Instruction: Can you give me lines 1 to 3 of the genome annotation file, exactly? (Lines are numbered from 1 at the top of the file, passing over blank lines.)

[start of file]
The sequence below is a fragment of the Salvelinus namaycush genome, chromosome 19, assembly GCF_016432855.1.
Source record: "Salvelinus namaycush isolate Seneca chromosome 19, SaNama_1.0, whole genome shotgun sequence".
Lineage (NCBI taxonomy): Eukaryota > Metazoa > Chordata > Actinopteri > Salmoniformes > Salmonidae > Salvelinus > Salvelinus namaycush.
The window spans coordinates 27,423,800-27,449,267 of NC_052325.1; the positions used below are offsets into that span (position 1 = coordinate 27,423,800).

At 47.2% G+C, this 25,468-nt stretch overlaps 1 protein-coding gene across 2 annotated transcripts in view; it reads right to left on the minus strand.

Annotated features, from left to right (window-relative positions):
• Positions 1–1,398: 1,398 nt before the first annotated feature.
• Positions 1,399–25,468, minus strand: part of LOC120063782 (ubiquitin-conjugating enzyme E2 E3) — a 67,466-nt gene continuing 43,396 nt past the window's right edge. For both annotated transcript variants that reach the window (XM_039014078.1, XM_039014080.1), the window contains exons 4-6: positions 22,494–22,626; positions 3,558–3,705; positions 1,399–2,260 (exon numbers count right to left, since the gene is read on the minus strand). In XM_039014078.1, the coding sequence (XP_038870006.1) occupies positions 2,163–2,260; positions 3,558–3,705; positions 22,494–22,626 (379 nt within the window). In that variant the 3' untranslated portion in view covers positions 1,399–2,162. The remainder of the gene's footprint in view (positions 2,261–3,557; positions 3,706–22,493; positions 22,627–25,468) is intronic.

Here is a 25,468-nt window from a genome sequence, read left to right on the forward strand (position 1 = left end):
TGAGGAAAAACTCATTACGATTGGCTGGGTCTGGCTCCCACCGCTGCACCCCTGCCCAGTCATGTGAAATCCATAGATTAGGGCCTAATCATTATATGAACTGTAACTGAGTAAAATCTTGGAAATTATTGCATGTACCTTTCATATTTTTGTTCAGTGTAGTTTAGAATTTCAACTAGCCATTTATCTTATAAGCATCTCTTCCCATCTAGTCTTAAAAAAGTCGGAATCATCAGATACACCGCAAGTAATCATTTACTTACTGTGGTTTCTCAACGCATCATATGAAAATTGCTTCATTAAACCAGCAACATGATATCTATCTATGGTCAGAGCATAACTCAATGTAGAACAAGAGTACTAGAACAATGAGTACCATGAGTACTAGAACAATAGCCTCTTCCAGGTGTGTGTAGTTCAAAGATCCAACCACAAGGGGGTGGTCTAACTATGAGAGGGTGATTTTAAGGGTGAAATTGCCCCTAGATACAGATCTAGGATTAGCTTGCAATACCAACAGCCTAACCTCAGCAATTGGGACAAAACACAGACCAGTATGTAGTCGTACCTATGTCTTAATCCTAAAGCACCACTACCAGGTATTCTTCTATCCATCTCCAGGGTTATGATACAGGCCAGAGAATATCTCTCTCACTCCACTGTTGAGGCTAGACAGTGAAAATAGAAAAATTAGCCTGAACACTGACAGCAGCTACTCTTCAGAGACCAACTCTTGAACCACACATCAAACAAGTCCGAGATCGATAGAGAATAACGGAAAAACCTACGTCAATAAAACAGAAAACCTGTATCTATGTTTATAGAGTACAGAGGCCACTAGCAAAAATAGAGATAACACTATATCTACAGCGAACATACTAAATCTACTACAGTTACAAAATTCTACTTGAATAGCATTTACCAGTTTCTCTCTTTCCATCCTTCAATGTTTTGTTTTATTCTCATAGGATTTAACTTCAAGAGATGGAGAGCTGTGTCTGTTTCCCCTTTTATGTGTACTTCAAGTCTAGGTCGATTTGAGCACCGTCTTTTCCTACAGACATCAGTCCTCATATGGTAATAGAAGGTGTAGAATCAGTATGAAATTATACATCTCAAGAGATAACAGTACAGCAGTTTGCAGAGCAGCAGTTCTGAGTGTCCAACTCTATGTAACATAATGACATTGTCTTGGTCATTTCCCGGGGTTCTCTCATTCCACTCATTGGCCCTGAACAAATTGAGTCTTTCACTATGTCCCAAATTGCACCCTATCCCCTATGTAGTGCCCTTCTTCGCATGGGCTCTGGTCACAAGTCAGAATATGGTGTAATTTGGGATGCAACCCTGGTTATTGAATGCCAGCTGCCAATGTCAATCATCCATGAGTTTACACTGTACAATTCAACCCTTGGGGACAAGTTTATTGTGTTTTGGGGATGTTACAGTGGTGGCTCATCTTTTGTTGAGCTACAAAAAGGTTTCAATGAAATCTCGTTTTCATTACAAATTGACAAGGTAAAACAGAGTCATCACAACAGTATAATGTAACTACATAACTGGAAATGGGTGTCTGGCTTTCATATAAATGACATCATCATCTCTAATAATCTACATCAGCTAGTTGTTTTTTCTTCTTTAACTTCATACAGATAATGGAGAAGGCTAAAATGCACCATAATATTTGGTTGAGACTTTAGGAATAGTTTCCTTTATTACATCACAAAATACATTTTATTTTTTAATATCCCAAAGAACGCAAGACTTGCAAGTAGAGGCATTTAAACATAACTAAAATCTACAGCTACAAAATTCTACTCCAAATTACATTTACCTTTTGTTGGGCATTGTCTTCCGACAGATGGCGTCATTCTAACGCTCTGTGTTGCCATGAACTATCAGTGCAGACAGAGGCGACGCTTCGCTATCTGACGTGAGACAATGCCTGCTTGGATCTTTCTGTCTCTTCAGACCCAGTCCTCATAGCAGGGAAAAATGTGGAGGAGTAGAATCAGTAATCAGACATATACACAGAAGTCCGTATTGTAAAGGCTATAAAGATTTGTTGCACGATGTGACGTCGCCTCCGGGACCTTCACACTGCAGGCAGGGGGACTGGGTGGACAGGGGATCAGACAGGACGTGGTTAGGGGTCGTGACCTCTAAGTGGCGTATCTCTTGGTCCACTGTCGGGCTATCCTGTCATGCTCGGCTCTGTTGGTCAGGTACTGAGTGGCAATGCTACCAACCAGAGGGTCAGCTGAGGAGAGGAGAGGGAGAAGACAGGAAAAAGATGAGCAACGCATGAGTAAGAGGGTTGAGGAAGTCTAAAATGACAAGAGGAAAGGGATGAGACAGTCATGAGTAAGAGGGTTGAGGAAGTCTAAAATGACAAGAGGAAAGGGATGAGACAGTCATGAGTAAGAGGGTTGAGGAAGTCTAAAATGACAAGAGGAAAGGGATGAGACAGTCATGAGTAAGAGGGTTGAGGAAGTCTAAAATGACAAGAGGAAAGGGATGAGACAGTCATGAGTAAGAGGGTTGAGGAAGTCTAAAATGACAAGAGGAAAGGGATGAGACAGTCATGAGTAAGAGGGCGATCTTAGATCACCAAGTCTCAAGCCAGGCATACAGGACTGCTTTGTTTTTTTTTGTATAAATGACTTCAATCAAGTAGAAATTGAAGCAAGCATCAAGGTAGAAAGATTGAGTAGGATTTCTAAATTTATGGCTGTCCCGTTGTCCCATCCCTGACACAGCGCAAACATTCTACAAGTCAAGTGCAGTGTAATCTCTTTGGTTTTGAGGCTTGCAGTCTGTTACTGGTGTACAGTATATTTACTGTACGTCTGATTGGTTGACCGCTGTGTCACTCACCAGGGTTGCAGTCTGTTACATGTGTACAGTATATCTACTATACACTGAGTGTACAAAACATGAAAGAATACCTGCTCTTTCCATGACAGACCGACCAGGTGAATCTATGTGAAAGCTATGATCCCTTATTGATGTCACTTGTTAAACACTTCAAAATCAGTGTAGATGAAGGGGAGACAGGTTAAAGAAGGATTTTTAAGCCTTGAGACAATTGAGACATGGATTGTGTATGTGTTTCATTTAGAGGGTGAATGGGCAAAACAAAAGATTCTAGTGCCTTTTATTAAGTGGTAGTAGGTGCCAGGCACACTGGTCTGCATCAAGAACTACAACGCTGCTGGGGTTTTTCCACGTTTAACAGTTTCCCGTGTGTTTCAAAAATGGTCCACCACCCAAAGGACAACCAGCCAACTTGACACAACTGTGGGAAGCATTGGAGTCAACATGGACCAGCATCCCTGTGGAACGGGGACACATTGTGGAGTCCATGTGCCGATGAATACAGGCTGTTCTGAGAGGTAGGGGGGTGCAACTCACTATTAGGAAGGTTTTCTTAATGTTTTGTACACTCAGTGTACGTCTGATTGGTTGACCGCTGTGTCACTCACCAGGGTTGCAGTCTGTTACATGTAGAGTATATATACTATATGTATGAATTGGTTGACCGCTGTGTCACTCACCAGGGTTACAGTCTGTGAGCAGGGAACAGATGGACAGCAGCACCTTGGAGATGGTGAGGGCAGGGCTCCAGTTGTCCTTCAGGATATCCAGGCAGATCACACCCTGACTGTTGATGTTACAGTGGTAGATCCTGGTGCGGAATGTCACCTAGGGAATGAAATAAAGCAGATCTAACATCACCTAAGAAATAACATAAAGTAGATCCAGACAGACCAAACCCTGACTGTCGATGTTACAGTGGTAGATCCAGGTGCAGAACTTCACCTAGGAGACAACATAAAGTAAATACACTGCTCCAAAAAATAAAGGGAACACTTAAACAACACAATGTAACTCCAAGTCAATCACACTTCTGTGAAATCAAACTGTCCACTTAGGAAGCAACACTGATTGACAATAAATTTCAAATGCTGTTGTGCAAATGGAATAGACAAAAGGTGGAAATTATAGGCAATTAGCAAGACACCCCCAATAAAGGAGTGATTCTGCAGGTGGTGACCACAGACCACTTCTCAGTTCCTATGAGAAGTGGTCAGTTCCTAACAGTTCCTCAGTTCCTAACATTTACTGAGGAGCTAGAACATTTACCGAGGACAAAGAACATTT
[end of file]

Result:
The sequence below is a fragment of the Salvelinus namaycush genome, chromosome 19, assembly GCF_016432855.1.
Source record: "Salvelinus namaycush isolate Seneca chromosome 19, SaNama_1.0, whole genome shotgun sequence".
Lineage (NCBI taxonomy): Eukaryota > Metazoa > Chordata > Actinopteri > Salmoniformes > Salmonidae > Salvelinus > Salvelinus namaycush.